The University of Chicago

School of Social Service Administration Magazine

Volume 20 | Issue 2 | Summer 2013
Extreme Circumstances

A new study shows that the household status of “below the poverty line” is far from one homogeneous category, and that the number of extremely poor families is rising. “Working poor families and non-working poor families have diverged,” says H. Luke Shaefer, A.M. ’05, Ph.D. ’08, an assistant professor at the University of Michigan. “The poor have stratified, just like the rest of society.”

Using more than a decade’s worth of data from the Survey of Income and Program Participation, Shaefer and Kathryn Edin, a professor at Harvard, found that 1.65 million households were living in extreme poverty in mid-2011. That was 4.3 percent of all non-elderly households and an increase of 159 percent over 1996.

What’s extreme poverty? The authors used the World Bank’s benchmark of $2 a day per person in the household, a figure usually used to measure poverty in the world’s most destitute countries. In comparison, the U.S. poverty threshold is more than eight times higher and the Census Bureau considers “deep poverty” about $8.50 per person per day. When public welfare programs—public housing benefits, tax credits and food stamps—are counted as income, the number of extremely poor households in the U.S. is still 613,000. That’s an increase of 50 percent since 1996.

“Nobody really thought there was a lot of poverty at that level in the country,” Shaefer says. “To our knowledge, nobody had ever looked at poverty at quite such a low level here before.”

Shaefer and Edin’s study, “Rising Extreme Poverty in the United States and the Response of Federal Means-Tested Transfer Programs,” was published in the June 2013 Social Service Review. The idea for the research sprang from visits Edin made to poor families, where she discovered that many had no job, received no food stamps and sometimes were living two or three families to a residence.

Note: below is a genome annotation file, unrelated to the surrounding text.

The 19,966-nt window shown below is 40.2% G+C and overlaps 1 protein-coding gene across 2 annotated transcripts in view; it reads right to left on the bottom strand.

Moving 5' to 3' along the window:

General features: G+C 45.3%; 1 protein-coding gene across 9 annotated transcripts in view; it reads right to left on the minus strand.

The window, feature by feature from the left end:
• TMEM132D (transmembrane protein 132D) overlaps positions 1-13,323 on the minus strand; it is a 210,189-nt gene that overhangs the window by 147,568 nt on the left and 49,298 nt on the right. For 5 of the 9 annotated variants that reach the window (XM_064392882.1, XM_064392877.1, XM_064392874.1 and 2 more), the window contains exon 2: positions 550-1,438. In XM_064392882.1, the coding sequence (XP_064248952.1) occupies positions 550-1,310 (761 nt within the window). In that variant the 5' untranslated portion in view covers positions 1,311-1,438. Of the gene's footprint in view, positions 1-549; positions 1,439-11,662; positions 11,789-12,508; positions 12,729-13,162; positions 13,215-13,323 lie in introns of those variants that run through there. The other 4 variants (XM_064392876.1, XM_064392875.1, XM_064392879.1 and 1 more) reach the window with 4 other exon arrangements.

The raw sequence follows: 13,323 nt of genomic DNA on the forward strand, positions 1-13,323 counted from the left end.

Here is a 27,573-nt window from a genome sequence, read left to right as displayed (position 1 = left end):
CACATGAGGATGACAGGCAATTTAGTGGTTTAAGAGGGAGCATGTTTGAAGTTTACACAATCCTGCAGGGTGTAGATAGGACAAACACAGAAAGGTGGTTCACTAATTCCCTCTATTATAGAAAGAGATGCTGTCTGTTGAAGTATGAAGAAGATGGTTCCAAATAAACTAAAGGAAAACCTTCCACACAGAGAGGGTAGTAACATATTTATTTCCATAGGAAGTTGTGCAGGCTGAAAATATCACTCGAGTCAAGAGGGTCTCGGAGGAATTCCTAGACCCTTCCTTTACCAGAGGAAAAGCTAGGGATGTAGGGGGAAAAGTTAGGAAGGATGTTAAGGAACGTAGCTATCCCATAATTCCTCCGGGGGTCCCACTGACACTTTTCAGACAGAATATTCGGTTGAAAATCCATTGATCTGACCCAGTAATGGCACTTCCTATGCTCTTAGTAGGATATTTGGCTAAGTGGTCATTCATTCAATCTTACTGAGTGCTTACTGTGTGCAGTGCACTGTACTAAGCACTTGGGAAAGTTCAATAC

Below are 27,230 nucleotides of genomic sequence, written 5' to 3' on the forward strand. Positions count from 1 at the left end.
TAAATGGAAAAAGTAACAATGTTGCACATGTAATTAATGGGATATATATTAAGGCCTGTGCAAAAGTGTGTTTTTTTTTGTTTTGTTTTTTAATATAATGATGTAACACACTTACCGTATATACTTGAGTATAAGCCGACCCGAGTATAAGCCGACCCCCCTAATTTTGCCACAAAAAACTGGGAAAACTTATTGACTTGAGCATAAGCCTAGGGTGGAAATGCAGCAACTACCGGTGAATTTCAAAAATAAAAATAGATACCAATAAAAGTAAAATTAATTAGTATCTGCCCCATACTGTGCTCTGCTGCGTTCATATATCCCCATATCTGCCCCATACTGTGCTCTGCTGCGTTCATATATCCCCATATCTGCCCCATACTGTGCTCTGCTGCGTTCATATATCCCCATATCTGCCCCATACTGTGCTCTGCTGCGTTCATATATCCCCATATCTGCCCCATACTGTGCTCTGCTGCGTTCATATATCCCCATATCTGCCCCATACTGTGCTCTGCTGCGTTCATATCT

Part of the reason is that the recession hit low-wage workers hard. “Many of us used to think that low wage jobs were ubiquitous,” says Shaefer. “If you lost one bad job, at least you could get another.” But that’s not the case right now, he says. Moreover, extreme poverty is often associated with mental illness, learning disabilities and other problems that render it difficult or impossible for the heads of households to keep jobs.

Public policies, which have increasingly focused on helping low-wage workers, also play a role (see “Poverty Protection” for more on changes to the social safety net). Families earning above 50 percent of the poverty threshold have seen their aid increase, while families with incomes less than 50 percent of the poverty threshold have seen it decline.

Extreme poverty is not limited to disadvantaged minorities or to single mothers. After adjusting for benefits from social welfare programs, the study found that just over half of the families in extreme poverty are headed by married couples. Sixty-one percent were white, non-Hispanic.

Of course, statistics tell only part of the story. Shaefer and Edin are working on a new study that will try to illuminate the human predicament behind the numbers. To do this they are following a half dozen families to gain insight into the causes of their poverty. “We’re trying to find out more about what’s going on at the very bottom of the bottom,” Shaefer says.